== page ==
The Old Man and The Sea, is a tale of an old man named Santiago who is a fisherman. He hasn’t had any luck with fishing, resulting in the other town members viewing him as a lame old man. A boy who used to fish with him inspires to change up his usual fishing tactics resulting in him catching a great huge fish. After fighting the fish for a couple days in his tiny boat he ties it to the side, headed for shore. On the way in sharks eat his entire catch leaving a skeleton to show for his work. The reader can see a clear metaphor painted by Hemingway. The fish
“He did not truly feel good because the pain from the cord across his back had almost passed pain and into dullness that he mistrusted.”(74) Once both the fish and Santiago had reached the breaking point of conflict the story seemed to slow down in time to exemplify the adverse conditions that both characters were suffering from. The old man proves himself worthy of personal suffering with the cuts and scars on his hands and back along with all of the pulling and slipping the cords had upon his fragile body. Hemmingway shows in a big way how an out of proportioned conflict with an old fisherman and an 18 foot long marlin helps to magnify the significance of Santiago searching for his rebirth to manhood. With constant abstraction describing the fish and the sea in relation to brotherhood create interesting questions for Santiago to ponder. His rationalization for his fishing is that he was born to do it. “A man can be destroyed but not defeated.” (103) Hemmingway proves that this fish represents all of Santiago’s built up tension to total the size of a gigantic marlin that is perceived as devastating but not unconquerable. The old man’s hopes and aspirations can overcome the adversity of the marlin’s size, along with the conditions of the old, hungry, and exhausted fisherman. Through outright suffering Santiago achieves a goal above his previous manhood by combating pain and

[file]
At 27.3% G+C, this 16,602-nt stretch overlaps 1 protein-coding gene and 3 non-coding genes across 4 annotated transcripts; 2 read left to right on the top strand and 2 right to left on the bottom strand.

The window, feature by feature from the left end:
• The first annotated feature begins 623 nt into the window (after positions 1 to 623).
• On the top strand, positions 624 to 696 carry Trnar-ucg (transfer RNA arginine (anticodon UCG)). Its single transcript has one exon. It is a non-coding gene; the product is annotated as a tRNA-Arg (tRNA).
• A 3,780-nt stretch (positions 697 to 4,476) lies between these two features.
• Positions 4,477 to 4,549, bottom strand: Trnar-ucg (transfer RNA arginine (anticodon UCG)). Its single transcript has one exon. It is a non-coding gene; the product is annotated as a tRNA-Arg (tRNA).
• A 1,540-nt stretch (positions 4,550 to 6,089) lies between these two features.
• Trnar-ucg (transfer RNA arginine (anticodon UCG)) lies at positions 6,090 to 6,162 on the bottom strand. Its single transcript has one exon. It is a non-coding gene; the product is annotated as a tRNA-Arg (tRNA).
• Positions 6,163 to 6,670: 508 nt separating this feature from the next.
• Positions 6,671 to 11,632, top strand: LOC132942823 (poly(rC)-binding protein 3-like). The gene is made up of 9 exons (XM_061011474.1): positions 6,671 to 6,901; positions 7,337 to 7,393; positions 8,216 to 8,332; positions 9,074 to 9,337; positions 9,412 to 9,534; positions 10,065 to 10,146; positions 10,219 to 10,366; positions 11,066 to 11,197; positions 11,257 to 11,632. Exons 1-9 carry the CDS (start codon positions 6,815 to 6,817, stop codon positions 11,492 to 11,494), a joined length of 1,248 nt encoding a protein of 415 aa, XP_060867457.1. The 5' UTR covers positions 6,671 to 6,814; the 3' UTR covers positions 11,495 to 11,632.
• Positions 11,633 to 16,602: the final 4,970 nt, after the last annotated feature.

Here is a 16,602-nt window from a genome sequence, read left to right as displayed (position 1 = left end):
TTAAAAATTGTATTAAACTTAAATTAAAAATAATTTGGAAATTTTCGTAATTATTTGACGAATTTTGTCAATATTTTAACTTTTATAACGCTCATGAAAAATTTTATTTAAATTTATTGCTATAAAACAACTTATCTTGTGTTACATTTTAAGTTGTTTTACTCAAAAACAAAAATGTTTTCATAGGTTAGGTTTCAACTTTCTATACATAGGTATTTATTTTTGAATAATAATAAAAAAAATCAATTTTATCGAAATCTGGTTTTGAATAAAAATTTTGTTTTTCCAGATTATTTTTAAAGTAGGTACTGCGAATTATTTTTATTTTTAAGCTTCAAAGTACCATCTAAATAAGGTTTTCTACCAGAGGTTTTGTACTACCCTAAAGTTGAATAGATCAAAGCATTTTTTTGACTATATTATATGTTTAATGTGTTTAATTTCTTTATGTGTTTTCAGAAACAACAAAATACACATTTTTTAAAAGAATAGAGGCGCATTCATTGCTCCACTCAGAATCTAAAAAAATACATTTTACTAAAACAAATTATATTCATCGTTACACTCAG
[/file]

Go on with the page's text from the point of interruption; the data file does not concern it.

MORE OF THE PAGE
Another important aspect of Santiago’s personality is his optimism and resilience. Although not associated with all transcendentalists, the ability to view events in a positive light is very important for a Transcendentalist to possess. Thoreau describes this attribute as being the way in which we see the beauty all around us, by taking the bad and viewing it in a positive manner. Santiago does exactly this by always accepting the hand he is dealt. After days out at sea in a very painful position, he states, “He did not truly feel good because the pain from the cord across his back had almost passed pain and gone into a dullness that he mistrusted. But I have had worse things than that, he thought. My hand is only cut a little and the cramp is gone from the other. My legs are all right. Also now I have gained on him in the question of sustenance.” (Hemingway 74). Santiago feels that his injuries are not important, as he has experienced worse pain and what is more important to him at the time is catching the fish. Later in the book, after he finally catches the huge fish, it gets eaten by sharks on his way back to shore. Unlike a typical